Secrets of Great Storytelling (Particularly for Memoirists)

Author:
Publish date:
Image placeholder title

If you've been reading this blog long enough, you know how strongly I
recommend Ira Glass as a resource on learning how to storytell. Even
though his medium is radio, the same concepts apply to written stories
as well, particularly personal stories.

I recently discovered Ira's Manifesto over at Transom. As I've said before: It has the ability to change your stories overnight.

Two nuggets to get you interested:

Some
stories definitely aren't worth pursuing. These are stories where
everything reminds you too much of other stories you've already heard,
and stories where there's no sympathetic character (it's hard for the
story to carry much feeling if there's no one in the story to relate
to), and stories where everything kind of works out as you'd sort of
expect. Surprise is important. …

And yes, there are ways to get
a story to work. Often this means you have to think about what the
heart of the story is about, and figure out how to make that more
present. This can involve adding moments and scenes that build up the
central conflict (and pruning away the ones that don't). It can mean
making explicit what the story means, stating more directly what the
point of the whole thing is. More about that below.

Another reason to click-thru: The great Q&A session that follows each part of the manifesto. Rewarding.

Brian Freeman: On "Rebooting" Another Writer's Legacy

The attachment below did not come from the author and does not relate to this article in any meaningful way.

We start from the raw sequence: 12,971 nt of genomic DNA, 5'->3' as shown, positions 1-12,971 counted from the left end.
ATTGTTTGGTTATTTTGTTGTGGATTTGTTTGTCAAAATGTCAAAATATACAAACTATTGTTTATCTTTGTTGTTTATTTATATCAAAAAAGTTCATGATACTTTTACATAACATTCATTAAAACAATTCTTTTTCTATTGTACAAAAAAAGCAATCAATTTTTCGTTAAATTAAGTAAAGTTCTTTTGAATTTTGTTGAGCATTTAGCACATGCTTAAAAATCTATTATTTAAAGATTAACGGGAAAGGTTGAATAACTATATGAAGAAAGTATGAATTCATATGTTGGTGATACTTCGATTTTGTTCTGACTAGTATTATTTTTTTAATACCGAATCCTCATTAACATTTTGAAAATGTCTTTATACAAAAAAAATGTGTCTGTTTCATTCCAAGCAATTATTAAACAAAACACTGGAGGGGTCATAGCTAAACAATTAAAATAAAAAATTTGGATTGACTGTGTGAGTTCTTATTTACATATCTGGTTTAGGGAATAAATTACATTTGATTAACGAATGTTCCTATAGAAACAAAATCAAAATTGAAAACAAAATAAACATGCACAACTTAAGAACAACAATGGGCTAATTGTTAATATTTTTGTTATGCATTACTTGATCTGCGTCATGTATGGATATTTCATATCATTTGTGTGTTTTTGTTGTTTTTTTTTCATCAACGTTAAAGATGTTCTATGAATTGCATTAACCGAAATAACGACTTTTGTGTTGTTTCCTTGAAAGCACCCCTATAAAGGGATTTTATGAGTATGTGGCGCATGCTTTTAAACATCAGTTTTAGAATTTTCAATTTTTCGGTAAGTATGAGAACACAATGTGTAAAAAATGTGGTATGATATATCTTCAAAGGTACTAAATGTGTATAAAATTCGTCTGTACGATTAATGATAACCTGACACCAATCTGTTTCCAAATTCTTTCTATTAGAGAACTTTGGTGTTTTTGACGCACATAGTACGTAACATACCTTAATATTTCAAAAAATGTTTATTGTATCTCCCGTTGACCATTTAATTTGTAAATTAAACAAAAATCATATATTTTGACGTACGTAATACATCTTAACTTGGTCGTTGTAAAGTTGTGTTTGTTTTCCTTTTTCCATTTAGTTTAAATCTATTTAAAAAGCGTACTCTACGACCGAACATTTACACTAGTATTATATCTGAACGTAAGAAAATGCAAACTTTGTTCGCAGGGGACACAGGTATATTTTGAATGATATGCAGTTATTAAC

Brian Freeman: On "Rebooting" Another Writer's Legacy

In this article, Brian Freeman, author of Robert Ludlum’s The Bourne Treachery, discusses how he took up the mantle of a great series and made it his own.

Sole vs. Soul (Grammar Rules)

Sole vs. Soul (Grammar Rules)

Learn how to distinguish the sole from the soul with Grammar Rules from the Writer's Digest editors, including a few examples of correct usages.

How to Make the Most of a Virtual Writing Workshop or Conference

How to Make the Most of a Virtual Writing Workshop or Conference

In this brave new world of virtual learning and social distance, Kristy Stevenson helps us make the most of the virtual conference.

When Is Historical Accuracy Inaccurate?

When Is Historical Accuracy Inaccurate?

Writers of historical fiction must always ride the line between factual and fictitious. Here, author Terry Roberts discusses how to navigate that line.

What Is Creative Nonfiction in Writing?

What Is Creative Nonfiction in Writing?

In this post, we look at what creative nonfiction (also known as the narrative nonfiction) is, including what makes it different from other types of fiction and nonfiction writing and more.

writer's digest wd presents

WD Presents: Four WDU Courses, a Competition Deadline Reminder, and More!

This week, we’re excited to announce four WDU courses, a Competition deadline reminder, and more!

Funny You Should Ask: What Is Going to Be the Next Big Trend in Fiction?

Funny You Should Ask: What Is Going to Be the Next Big Trend in Fiction?

Funny You Should Ask is a humorous and handy column by literary agent Barbara Poelle. In this edition, she discusses the next big fiction trend, and whether or not all books are the same.

From Script

A Change in Entertainment Business Currency and Disrupting Storytelling with Historical Significance (From Script)

In this week’s round up brought to us by ScriptMag.com, learn about how crypto currency is making a wave in the entertainment business, what percentages really mean in film financing, the pros and cons of writing partnerships, an exclusive interview with three-time NAACP Image Awards nominee, co-creator and former showrunner of CBS’ 'S.W.A.T.' Aaron Rahsaan Thomas and more!

Writing Mistakes Writers Make: Putting Off Submissions

Writing Mistakes Writers Make: Putting Off Submissions

The Writer's Digest team has witnessed many writing mistakes over the years, so we started this series to help identify them for other writers (along with correction strategies). This week's writing mistake is putting off submissions.